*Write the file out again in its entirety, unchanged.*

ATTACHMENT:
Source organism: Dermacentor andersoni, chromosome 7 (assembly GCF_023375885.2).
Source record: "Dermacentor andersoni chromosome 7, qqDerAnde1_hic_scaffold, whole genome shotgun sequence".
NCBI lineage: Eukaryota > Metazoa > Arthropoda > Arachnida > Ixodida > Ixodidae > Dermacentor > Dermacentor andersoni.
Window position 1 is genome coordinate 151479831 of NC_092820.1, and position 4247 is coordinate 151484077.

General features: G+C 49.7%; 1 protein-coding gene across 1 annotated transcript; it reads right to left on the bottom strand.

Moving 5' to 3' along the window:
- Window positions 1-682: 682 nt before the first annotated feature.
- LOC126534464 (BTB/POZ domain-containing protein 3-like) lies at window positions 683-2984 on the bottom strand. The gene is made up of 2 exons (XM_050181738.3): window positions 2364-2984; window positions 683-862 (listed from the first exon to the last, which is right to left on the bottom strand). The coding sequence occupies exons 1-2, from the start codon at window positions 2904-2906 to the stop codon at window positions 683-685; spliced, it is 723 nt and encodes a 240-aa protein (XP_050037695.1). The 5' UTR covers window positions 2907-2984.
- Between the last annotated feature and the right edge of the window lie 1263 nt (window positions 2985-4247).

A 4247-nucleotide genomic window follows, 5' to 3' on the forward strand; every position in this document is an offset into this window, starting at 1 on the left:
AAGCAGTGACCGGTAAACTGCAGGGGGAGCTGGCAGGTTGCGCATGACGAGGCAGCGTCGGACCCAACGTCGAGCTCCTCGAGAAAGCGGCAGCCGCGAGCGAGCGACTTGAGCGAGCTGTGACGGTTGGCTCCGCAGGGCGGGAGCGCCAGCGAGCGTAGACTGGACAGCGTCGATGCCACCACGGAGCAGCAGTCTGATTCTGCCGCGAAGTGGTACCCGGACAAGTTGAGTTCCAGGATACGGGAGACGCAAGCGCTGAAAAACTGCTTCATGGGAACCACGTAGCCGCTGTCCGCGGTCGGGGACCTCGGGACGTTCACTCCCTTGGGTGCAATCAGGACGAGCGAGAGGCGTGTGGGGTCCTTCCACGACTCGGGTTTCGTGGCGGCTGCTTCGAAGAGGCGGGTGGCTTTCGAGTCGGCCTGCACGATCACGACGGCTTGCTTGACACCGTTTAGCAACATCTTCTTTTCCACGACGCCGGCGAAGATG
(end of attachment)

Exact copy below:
Source organism: Dermacentor andersoni, chromosome 7 (assembly GCF_023375885.2).
Source record: "Dermacentor andersoni chromosome 7, qqDerAnde1_hic_scaffold, whole genome shotgun sequence".
NCBI lineage: Eukaryota > Metazoa > Arthropoda > Arachnida > Ixodida > Ixodidae > Dermacentor > Dermacentor andersoni.
Window position 1 is genome coordinate 151479831 of NC_092820.1, and position 4247 is coordinate 151484077.

General features: G+C 49.7%; 1 protein-coding gene across 1 annotated transcript; it reads right to left on the bottom strand.

Moving 5' to 3' along the window:
- Window positions 1-682: 682 nt before the first annotated feature.
- LOC126534464 (BTB/POZ domain-containing protein 3-like) lies at window positions 683-2984 on the bottom strand. The gene is made up of 2 exons (XM_050181738.3): window positions 2364-2984; window positions 683-862 (listed from the first exon to the last, which is right to left on the bottom strand). The coding sequence occupies exons 1-2, from the start codon at window positions 2904-2906 to the stop codon at window positions 683-685; spliced, it is 723 nt and encodes a 240-aa protein (XP_050037695.1). The 5' UTR covers window positions 2907-2984.
- Between the last annotated feature and the right edge of the window lie 1263 nt (window positions 2985-4247).

A 4247-nucleotide genomic window follows, 5' to 3' on the forward strand; every position in this document is an offset into this window, starting at 1 on the left:
AAGCAGTGACCGGTAAACTGCAGGGGGAGCTGGCAGGTTGCGCATGACGAGGCAGCGTCGGACCCAACGTCGAGCTCCTCGAGAAAGCGGCAGCCGCGAGCGAGCGACTTGAGCGAGCTGTGACGGTTGGCTCCGCAGGGCGGGAGCGCCAGCGAGCGTAGACTGGACAGCGTCGATGCCACCACGGAGCAGCAGTCTGATTCTGCCGCGAAGTGGTACCCGGACAAGTTGAGTTCCAGGATACGGGAGACGCAAGCGCTGAAAAACTGCTTCATGGGAACCACGTAGCCGCTGTCCGCGGTCGGGGACCTCGGGACGTTCACTCCCTTGGGTGCAATCAGGACGAGCGAGAGGCGTGTGGGGTCCTTCCACGACTCGGGTTTCGTGGCGGCTGCTTCGAAGAGGCGGGTGGCTTTCGAGTCGGCCTGCACGATCACGACGGCTTGCTTGACACCGTTTAGCAACATCTTCTTTTCCACGACGCCGGCGAAGATG